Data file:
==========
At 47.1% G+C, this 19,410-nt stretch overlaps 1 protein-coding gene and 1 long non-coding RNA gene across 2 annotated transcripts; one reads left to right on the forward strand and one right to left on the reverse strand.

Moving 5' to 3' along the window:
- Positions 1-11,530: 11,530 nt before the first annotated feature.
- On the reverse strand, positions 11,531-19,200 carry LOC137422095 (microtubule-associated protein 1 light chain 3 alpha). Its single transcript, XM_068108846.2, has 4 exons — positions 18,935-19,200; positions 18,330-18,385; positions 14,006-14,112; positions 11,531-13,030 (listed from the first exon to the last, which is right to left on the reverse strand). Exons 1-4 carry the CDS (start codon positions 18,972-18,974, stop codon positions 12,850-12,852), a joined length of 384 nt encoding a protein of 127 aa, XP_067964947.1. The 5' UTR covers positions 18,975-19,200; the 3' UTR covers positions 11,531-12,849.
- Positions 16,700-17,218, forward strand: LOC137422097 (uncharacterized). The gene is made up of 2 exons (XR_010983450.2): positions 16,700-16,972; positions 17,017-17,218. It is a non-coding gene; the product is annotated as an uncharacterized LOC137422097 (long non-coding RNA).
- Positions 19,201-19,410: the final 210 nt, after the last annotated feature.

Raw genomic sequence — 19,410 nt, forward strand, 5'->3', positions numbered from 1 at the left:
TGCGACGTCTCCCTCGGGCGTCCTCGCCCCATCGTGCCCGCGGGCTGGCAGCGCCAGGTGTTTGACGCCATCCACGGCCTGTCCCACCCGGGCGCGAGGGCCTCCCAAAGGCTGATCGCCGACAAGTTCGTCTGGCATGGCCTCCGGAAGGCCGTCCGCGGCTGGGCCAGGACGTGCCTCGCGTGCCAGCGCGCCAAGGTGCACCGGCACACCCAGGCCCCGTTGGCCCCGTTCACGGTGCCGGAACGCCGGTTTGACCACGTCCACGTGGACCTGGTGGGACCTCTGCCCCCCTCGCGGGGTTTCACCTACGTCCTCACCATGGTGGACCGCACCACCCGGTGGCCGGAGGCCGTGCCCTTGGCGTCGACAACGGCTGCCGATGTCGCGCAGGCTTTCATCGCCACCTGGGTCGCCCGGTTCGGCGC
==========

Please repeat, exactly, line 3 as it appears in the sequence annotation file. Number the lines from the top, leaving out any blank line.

- Positions 1-11,530: 11,530 nt before the first annotated feature.